WASHINGTON – Democrat John Kerry (search) is setting an ambitious $105 million goal for his effort to unseat President Bush and will soon start a 20-city fund-raising blitz aimed at scooping up at least $15 million by May.
If Kerry reaches his target, it would be a fund-raising high for the Democrats and roughly match the record $106 million that Bush raised for his primary campaign in 2000. Bush has already surpassed that total this year, collecting more than $155 million for his re-election bid, with millions more to come.
"This is the first time a Democrat has had the chance to raise money after he's been the nominee or the perceived nominee," Louis Susman, Kerry's national finance chairman, said Thursday.
"It's a big hill to climb, but we think we can climb it," he added.
Kerry raised about $25 million last year and hopes to take in $80 million more this year before the party's convention in late July.
He can raise money through the spring and summer, before the party's nominating convention, because he opted out of the public financing system and its $45 million spending cap for the primary season. Democratic nominees-to-be took the government funding in the past and emerged from the primary contests close to the limit.
Kerry's fund-raising blitz starts March 29 with a two-day swing through California, including stops in San Francisco, San Diego, Los Angeles and Sacramento, national finance director Peter Maroney said. The campaign hopes to pick up $2.5 million on the trip.
The effort continues next month with events in Washington, D.C.; Chicago; Providence, R.I.; Boston, New York City; New Jersey; Pittsburgh; Philadelphia; Atlanta; Miami; New Orleans and Houston. Stops in St. Louis, Detroit, Cleveland and Cincinnati are in the planning stages.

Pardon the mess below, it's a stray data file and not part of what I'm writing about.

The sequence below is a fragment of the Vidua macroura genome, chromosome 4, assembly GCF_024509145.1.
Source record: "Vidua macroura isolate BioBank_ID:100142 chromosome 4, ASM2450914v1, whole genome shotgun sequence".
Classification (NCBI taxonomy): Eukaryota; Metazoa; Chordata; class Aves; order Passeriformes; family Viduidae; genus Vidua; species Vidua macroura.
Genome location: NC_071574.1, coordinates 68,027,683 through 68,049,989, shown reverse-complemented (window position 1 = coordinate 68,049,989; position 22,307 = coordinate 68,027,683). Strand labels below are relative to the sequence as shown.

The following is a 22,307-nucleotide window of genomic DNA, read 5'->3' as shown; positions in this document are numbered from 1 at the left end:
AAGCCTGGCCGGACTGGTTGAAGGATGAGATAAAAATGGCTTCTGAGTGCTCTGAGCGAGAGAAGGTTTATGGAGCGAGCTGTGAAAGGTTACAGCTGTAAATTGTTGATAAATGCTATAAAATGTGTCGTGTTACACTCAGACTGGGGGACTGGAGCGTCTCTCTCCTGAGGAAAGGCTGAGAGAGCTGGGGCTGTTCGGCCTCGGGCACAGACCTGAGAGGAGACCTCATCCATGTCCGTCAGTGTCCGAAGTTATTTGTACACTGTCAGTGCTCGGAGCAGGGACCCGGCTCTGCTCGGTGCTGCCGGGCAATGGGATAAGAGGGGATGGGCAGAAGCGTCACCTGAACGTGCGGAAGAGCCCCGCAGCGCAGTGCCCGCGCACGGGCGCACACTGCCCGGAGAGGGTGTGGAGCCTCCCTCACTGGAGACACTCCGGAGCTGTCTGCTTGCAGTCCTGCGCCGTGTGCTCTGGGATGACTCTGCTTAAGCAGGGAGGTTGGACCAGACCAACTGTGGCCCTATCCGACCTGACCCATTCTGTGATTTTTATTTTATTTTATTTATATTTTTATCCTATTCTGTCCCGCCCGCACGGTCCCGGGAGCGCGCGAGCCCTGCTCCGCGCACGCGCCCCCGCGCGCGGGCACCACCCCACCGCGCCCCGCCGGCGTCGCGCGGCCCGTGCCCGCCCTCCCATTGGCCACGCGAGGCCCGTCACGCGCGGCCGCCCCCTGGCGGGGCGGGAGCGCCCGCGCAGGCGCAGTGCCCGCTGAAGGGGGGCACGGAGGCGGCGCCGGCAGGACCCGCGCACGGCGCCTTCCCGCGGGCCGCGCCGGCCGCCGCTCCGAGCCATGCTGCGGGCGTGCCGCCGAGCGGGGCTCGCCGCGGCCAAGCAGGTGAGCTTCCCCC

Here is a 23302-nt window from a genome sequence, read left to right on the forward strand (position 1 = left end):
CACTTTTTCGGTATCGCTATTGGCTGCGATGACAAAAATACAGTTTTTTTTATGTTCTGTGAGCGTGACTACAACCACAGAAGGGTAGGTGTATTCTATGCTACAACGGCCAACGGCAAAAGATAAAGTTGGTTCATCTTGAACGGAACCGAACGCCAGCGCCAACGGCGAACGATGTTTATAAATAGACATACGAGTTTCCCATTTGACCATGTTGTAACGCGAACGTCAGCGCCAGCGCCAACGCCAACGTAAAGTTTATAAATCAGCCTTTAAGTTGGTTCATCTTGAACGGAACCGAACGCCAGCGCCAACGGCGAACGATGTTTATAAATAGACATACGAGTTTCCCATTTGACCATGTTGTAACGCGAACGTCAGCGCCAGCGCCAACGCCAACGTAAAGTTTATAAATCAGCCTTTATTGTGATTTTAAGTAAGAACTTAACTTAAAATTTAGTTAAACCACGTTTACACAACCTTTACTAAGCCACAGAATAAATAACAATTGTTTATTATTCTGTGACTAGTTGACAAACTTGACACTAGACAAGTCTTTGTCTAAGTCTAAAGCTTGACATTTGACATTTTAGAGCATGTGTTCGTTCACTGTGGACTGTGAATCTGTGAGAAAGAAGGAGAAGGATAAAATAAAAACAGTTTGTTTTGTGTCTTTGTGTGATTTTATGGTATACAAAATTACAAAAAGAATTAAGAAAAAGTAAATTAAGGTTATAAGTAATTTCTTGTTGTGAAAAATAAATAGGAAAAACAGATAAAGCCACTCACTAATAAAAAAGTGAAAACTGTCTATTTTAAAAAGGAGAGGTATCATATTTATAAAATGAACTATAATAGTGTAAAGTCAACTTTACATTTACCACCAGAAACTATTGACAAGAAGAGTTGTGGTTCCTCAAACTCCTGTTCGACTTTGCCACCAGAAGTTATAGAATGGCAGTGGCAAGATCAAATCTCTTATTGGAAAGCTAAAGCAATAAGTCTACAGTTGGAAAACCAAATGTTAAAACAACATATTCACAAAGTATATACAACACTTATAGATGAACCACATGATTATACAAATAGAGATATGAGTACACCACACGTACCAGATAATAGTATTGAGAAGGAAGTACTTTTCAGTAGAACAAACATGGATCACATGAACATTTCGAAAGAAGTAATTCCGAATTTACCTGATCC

Most fund-raisers will be $1,000 to $2,000 per ticket, with those in the biggest cities expected to take in $1 million or more. Kerry will enlist help for events in smaller cities from surrogates such as his wife, Teresa Heinz Kerry, and former presidential hopefuls Dick Gephardt and Wesley Clark.
Kerry hopes to raise at least $15 million to $20 million through mail and telemarketing solicitations and millions on the Internet, for a total of at least $40 million in small-dollar donations overall.
Democratic fund-raisers from Hollywood insiders to trial lawyers are also jumping in to help.
Actress and singer Barbra Streisand (search) donated $2,000 to Kerry and is in discussions about what else she can do, a spokeswoman said.
In Los Angeles, supermarket tycoon Ron Burkle is opening his home for a fund-raiser March 30 that is expected to draw big donors from the worlds of Hollywood, real estate, banking and labor.
DreamWorks SKG (search) film studio executive Jeffrey Katzenberg is a co-host of the event. His DreamWorks partners -- Steven Spielberg and David Geffen -- haven't committed to raising money for Kerry but expect to meet soon with the Massachusetts senator to discuss their involvement, DreamWorks spokesman Andy Spahn said.
Milwaukee attorney Robert Habush, former head of the Association of Trial Lawyers of America (search), supported former candidate and trial lawyer John Edwards but plans to raise money for Kerry. He expects other attorneys will, too.
"Considering our president hates us and has taken the trouble to put on his agenda a restriction of patients' and consumers' rights, I think it would be very easy to get trial lawyers engaged against President Bush," Habush said.
Kerry faces long odds in trying to narrow the money gap against Bush.
The president reported cash on hand of $104 million as of Feb. 1 -- with no debt -- and continues raising money, including $1.5 million he picked up at events in California on Wednesday and Thursday.
In its most recent report, the Kerry campaign said it had $2.1 million on hand as of Feb. 1. Fund raising has improved; he raised at least $3 million over the Internet since locking up the Democratic nomination Tuesday, aides said.
Kerry spent nearly every dollar he took in last year, relying on personal loans of $6.4 million to keep the campaign afloat before his primary victories in January. He hasn't ruled out spending more of his own money, spokesman Michael Meehan said.